Let’s go over the everyday things that you must consider when owning a Siberian Cat. We cover diet and health concerns and everything in between! The most important thing to understand about this breed is their need for attention. They’re not a pet to leave at home for hours on end. They want and need human companionship.

Food & Diet Requirements

The Siberian Cat is a larger breed. You should plan on feeding your kitten three to four times a day, depending on their age. This breed is intelligent and will learn the routine quickly. We recommend that you pick up your kitty’s food after 30 minutes, especially if you give them a canned diet. The food can spoil quickly and cause digestive upset.

Cats grow rapidly during those first months. That’s why it’s imperative to ensure that your pet is getting adequate nutrition. Once your kitten reaches 6 months, you can transition them to a twice-a-day feeding schedule. Make sure there is always fresh water available.

Some pets pick up an annoying habit that you must stop in its tracks if your Siberian Cat starts it. If your kitty wakes you up early to feed them, don’t give to their begging. An intelligent feline will soon learn that it’s an effective way to get fed. As hard as it may seem, we suggest that you ignore them. They’ll figure out eventually that the ruse isn’t going to work.

White Siberian Cat
Image Credit: Pickpik

Exercise 🐈

The Siberian Cat is an active animal. The chances are that they’ll find a way to entertain themselves. However, toys are an essential part of play and will help ensure that your pet gets daily exercise. Teaser wands can be an excellent way to get your kitty moving and share bonding time with you. We also suggest monitoring your cat’s body condition if they’re not playing enough to keep their weight in check.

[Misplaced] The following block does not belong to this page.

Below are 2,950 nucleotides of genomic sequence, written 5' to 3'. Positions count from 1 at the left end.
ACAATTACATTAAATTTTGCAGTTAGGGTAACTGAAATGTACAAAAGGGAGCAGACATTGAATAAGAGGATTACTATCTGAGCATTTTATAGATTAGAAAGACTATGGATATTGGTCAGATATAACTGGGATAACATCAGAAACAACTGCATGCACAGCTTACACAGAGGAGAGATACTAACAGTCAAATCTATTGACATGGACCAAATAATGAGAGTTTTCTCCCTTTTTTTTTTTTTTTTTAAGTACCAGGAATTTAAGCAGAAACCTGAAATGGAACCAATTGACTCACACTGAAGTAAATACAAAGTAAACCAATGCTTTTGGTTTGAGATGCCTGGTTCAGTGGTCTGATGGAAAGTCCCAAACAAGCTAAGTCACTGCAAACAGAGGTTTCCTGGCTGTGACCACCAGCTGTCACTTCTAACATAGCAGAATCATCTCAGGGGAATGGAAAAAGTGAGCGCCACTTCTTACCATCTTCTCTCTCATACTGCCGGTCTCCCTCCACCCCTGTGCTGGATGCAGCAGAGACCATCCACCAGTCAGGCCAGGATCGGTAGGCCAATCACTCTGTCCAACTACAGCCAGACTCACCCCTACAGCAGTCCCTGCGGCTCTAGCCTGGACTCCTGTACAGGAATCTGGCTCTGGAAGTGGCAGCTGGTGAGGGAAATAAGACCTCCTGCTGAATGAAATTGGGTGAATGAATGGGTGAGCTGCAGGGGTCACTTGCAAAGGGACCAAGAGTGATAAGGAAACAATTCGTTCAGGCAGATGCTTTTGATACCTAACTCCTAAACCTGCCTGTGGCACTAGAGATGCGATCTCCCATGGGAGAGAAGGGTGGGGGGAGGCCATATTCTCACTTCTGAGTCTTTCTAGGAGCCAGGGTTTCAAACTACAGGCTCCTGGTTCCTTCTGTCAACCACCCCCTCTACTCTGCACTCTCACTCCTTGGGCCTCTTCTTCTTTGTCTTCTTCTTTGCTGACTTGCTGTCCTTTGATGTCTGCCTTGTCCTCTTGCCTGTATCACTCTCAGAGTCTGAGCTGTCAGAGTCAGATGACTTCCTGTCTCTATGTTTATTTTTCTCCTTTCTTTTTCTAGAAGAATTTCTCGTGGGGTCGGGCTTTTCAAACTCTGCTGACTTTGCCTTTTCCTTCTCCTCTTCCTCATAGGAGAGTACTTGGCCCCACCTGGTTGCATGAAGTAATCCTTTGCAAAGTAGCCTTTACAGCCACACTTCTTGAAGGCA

Training 🧶

You might be able to teach your Siberian Cat a few tricks because of their high intelligence. Probably your biggest training challenges will involve keeping your pet from scratching your furniture. Remember that scratching is instinctive for felines. Scolding your pet for doing what comes naturally to them won’t fix the problem. You just won’t see it when it happens.

A better and more effective plan is to offer a substitute instead. If your cat starts to scratch, give them a toy or move them to a scratch post. You’ll find that a sprinkling of catnip is a powerful attraction to appropriate behavior.

Grooming ✂️

The Siberian Cat has a thick and luxurious coat. Surprisingly, the pet doesn’t shed as much as you might expect. However, daily brushing is an effective way to keep it under control. It’s also bonding time. We suggest getting your kitty used to having their paws handled as a kitten. You’ll find that clipping their nails will be much easier if you start it young.